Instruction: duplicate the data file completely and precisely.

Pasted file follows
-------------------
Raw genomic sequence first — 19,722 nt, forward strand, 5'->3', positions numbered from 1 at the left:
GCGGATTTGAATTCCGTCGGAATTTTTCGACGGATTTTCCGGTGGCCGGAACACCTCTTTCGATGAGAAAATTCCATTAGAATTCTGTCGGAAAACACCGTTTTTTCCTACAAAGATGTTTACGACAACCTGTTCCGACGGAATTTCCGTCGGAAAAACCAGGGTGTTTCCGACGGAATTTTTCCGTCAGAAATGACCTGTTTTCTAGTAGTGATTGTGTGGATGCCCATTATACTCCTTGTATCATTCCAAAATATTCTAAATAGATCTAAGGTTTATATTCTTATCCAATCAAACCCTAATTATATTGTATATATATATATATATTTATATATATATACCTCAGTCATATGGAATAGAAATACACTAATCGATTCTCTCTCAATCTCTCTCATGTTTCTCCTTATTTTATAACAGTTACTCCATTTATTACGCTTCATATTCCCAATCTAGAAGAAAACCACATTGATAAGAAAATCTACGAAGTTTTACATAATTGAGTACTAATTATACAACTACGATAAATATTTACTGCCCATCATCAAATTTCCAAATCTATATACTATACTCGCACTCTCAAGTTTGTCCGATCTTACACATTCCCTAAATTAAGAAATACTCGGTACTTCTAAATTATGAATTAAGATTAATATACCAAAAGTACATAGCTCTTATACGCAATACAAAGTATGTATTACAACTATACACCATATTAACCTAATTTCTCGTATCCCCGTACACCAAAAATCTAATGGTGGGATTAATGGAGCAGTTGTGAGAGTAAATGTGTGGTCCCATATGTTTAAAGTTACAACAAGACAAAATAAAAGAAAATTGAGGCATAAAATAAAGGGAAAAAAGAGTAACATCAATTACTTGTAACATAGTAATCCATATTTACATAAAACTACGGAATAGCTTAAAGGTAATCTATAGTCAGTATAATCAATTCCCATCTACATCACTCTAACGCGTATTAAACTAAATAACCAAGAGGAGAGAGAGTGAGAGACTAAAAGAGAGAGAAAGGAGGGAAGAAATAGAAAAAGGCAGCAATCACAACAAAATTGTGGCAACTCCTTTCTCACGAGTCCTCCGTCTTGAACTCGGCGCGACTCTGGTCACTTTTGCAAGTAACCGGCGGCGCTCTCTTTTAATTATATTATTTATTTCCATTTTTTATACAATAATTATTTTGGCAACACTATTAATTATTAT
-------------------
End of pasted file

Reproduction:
Raw genomic sequence first — 19,722 nt, forward strand, 5'->3', positions numbered from 1 at the left:
GCGGATTTGAATTCCGTCGGAATTTTTCGACGGATTTTCCGGTGGCCGGAACACCTCTTTCGATGAGAAAATTCCATTAGAATTCTGTCGGAAAACACCGTTTTTTCCTACAAAGATGTTTACGACAACCTGTTCCGACGGAATTTCCGTCGGAAAAACCAGGGTGTTTCCGACGGAATTTTTCCGTCAGAAATGACCTGTTTTCTAGTAGTGATTGTGTGGATGCCCATTATACTCCTTGTATCATTCCAAAATATTCTAAATAGATCTAAGGTTTATATTCTTATCCAATCAAACCCTAATTATATTGTATATATATATATATATTTATATATATATACCTCAGTCATATGGAATAGAAATACACTAATCGATTCTCTCTCAATCTCTCTCATGTTTCTCCTTATTTTATAACAGTTACTCCATTTATTACGCTTCATATTCCCAATCTAGAAGAAAACCACATTGATAAGAAAATCTACGAAGTTTTACATAATTGAGTACTAATTATACAACTACGATAAATATTTACTGCCCATCATCAAATTTCCAAATCTATATACTATACTCGCACTCTCAAGTTTGTCCGATCTTACACATTCCCTAAATTAAGAAATACTCGGTACTTCTAAATTATGAATTAAGATTAATATACCAAAAGTACATAGCTCTTATACGCAATACAAAGTATGTATTACAACTATACACCATATTAACCTAATTTCTCGTATCCCCGTACACCAAAAATCTAATGGTGGGATTAATGGAGCAGTTGTGAGAGTAAATGTGTGGTCCCATATGTTTAAAGTTACAACAAGACAAAATAAAAGAAAATTGAGGCATAAAATAAAGGGAAAAAAGAGTAACATCAATTACTTGTAACATAGTAATCCATATTTACATAAAACTACGGAATAGCTTAAAGGTAATCTATAGTCAGTATAATCAATTCCCATCTACATCACTCTAACGCGTATTAAACTAAATAACCAAGAGGAGAGAGAGTGAGAGACTAAAAGAGAGAGAAAGGAGGGAAGAAATAGAAAAAGGCAGCAATCACAACAAAATTGTGGCAACTCCTTTCTCACGAGTCCTCCGTCTTGAACTCGGCGCGACTCTGGTCACTTTTGCAAGTAACCGGCGGCGCTCTCTTTTAATTATATTATTTATTTCCATTTTTTATACAATAATTATTTTGGCAACACTATTAATTATTAT